The Chinese translate it as the "pecks-wood bird". But zhuo-mu-niao, or Woodpecker, is about to hit the fashionable bars of Peking. Britain's West Country, home of scrumpy and fermenting apples, is poised to give the Chinese a taste of the sweet stuff.
Bulmers, the Hereford-based cider firm, has set up a joint venture with a Chinese company to sell sweet cider to the world's most populous nation. The first apples were laid down for fermentation at the start of March and pioneering bottles of Woodpecker, Chinese-style, will be on sale within two weeks.
The joint venture has involved building China's first cider-making plant in the city of Qufu, the birthplace of Confucius, the Chinese philosopher, in the eastern province of Shandong. Apples grown in the Shandong province, which produces 40 per cent of the world's crop, will be used to brew a local version of Bulmers' flagship brand. There is no shortage of raw material: China grows 20 million apples a year.
"Goodness knows what they used to do with all the surplus," said Aidan Smith, Asia manager for Bulmers, who admitted his company was in for the long haul. "The key is education. Most people around the world drink beer but they don't know what cider is. As you get wealthier you develop a repertoire of drinks. This won't happen overnight."
Woodpecker will be sold in bottles in Peking and Shanghai, in restaurants, bars and supermarkets. The label will show a woodpecker and its Mandarin equivalent, zhuo-mu-niao, together with "cider" and the Mandarin for apple wine, pinguo jiu.
Woodpecker will target the newly affluent Chinese middle class, aged 18 to 35, who drink in the pricier bars of Peking and Shanghai. At 10 yuan (77p), and three times that of the average Chinese beer, the bar price reflects this. It will also be more sugary and bubbly to appeal to the Chinese sweet tooth.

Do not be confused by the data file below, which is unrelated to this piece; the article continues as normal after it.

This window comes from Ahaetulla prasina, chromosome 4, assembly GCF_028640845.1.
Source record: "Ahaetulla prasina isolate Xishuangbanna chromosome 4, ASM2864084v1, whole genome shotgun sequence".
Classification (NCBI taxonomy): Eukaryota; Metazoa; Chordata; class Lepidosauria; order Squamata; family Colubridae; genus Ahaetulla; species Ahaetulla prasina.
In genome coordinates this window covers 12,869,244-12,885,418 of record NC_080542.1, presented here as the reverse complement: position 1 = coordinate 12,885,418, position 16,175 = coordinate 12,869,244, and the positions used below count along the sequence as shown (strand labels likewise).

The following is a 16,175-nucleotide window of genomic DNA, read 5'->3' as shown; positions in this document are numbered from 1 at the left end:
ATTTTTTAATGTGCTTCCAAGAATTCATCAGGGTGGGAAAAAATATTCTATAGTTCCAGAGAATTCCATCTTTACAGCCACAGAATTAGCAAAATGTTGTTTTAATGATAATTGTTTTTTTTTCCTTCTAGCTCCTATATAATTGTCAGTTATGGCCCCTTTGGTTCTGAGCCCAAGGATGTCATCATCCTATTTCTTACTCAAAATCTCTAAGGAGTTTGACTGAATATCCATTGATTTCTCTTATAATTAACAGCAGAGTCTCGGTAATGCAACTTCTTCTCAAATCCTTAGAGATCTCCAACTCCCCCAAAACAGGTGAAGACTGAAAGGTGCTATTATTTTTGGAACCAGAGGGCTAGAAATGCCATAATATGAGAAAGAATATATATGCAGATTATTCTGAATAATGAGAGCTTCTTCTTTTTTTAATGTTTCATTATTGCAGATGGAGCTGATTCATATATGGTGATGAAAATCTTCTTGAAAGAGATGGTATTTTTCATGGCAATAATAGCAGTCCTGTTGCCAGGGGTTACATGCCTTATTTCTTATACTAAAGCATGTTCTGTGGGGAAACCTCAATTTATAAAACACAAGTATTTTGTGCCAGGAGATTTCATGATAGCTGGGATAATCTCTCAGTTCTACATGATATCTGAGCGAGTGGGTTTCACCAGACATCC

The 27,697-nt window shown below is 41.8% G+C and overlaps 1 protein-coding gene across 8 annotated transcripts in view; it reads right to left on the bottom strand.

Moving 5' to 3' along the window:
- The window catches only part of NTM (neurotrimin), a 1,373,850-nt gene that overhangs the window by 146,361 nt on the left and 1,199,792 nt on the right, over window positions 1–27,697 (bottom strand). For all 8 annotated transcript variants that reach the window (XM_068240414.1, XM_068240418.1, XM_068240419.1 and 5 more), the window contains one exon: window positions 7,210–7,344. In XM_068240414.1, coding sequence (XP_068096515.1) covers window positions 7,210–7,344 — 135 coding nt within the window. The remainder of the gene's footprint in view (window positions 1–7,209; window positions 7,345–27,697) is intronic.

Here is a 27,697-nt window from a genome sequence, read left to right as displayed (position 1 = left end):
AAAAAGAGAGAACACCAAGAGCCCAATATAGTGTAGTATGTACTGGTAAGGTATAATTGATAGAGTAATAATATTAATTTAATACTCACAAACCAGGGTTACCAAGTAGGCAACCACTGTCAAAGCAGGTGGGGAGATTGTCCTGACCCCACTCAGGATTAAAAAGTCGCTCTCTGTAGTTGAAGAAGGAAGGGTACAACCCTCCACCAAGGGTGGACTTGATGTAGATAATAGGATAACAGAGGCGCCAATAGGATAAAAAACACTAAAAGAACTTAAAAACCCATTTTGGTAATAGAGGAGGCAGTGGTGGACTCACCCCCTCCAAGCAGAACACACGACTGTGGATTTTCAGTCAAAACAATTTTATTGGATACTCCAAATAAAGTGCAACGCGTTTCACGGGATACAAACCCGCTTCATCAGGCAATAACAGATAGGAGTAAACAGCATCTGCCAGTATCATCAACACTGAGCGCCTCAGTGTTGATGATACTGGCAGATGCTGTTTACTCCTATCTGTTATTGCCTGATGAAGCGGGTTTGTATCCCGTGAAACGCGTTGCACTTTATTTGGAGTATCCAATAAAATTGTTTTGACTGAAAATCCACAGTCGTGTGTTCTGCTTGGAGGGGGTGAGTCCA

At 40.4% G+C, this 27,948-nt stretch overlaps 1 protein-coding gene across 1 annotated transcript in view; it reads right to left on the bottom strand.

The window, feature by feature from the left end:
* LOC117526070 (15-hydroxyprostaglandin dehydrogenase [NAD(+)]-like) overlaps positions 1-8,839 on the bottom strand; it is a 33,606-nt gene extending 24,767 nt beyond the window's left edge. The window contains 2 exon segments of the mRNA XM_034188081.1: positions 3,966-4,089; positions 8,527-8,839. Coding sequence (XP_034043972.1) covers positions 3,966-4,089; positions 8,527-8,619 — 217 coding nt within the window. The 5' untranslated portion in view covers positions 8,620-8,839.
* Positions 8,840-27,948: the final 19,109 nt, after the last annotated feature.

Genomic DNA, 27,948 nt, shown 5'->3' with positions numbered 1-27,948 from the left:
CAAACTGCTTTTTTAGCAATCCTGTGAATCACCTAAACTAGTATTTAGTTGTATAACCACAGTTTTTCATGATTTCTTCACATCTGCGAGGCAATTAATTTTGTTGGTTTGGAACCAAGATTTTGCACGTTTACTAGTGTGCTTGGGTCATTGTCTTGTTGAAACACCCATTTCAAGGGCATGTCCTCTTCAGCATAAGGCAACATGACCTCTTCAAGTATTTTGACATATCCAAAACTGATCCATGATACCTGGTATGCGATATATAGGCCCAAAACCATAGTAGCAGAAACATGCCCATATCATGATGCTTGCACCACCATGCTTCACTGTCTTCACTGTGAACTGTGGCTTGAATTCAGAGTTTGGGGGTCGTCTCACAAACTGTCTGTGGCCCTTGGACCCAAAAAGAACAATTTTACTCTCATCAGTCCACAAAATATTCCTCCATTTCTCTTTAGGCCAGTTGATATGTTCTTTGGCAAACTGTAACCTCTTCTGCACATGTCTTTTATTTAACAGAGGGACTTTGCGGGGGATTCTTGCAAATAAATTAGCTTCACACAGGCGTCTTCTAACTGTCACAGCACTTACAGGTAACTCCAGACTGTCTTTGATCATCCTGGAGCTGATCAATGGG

The company is confident. "Our consumer research shows that Woodpecker will quickly become a favourite, especially among young people," said Bruce Richardson, general manager of the joint venture, the Qufu Bulmer San Kong Cider Company.
Bulmers' move into China was welcomed by the National Association of Cider Makers. "It's good news and it's spreading the word of cider around the globe," said Bob Price, secretary of the association. "The aspiration for wealth in China means that anything Western is acceptable."
Cider is not entirely new to the Chinese. Bulmers' only rival in the UK , Matthew Clark, already exports Diamond Black to China, while other Western brews have gained a foothold. Irish pubs have been selling Guinness in Peking for several years now, a drink which is also sold for its medicinal benefits.
Not all have been success stories. Tennent's, owned by Bass, failed to win over the Chinese even though it was marketed using images of the Loch Ness monster, which the Chinese consider a lucky dragon.
Bulmers' expansion abroad is a sign that the cider industry sees limited opportunities within the UK. Despite enjoying a firm hold in the consciousness of the drinking public, cider remains small beer in retail terms. Fewer than 2,000 people are employed in the British cider industry.
A combination of alcopops, poor weather, duty rises and cheap Channel ferry beer in the 1990s, caused British sales to fall from 510 million litres in 1995 to 480 million in 1998, a drop of six per cent. The slump claimed many victims, wiping out mainstream cider production in Devon when Inch's Cider was taken over by Bulmers.
The picture is a little happier today. Although Britain's cider industry resembles a boxer gingerly picking himself off the canvas it remains the largest in the world, representing 10 per cent of the "long drinks" market in the UK that includes lagers and bitters. Last year, sales rose more than six per cent.
"Cider is a fragile product and very sensitive to price increases," said Mr Price. "Sales can be quite elastic and we are still a small industry."
Quite what Confucius, whose simple tomb lies a mile to the north of the town, would make of it is anyone's guess. Perhaps the sage would point to an unattributed Chinese proverb: "A peasant must stand a long time on a hillside with his mouth open before a roast duck flies in." Twenty-five centuries later it's a Woodpecker that will be sliding down the gullets of the newly affluent Chinese middle class.
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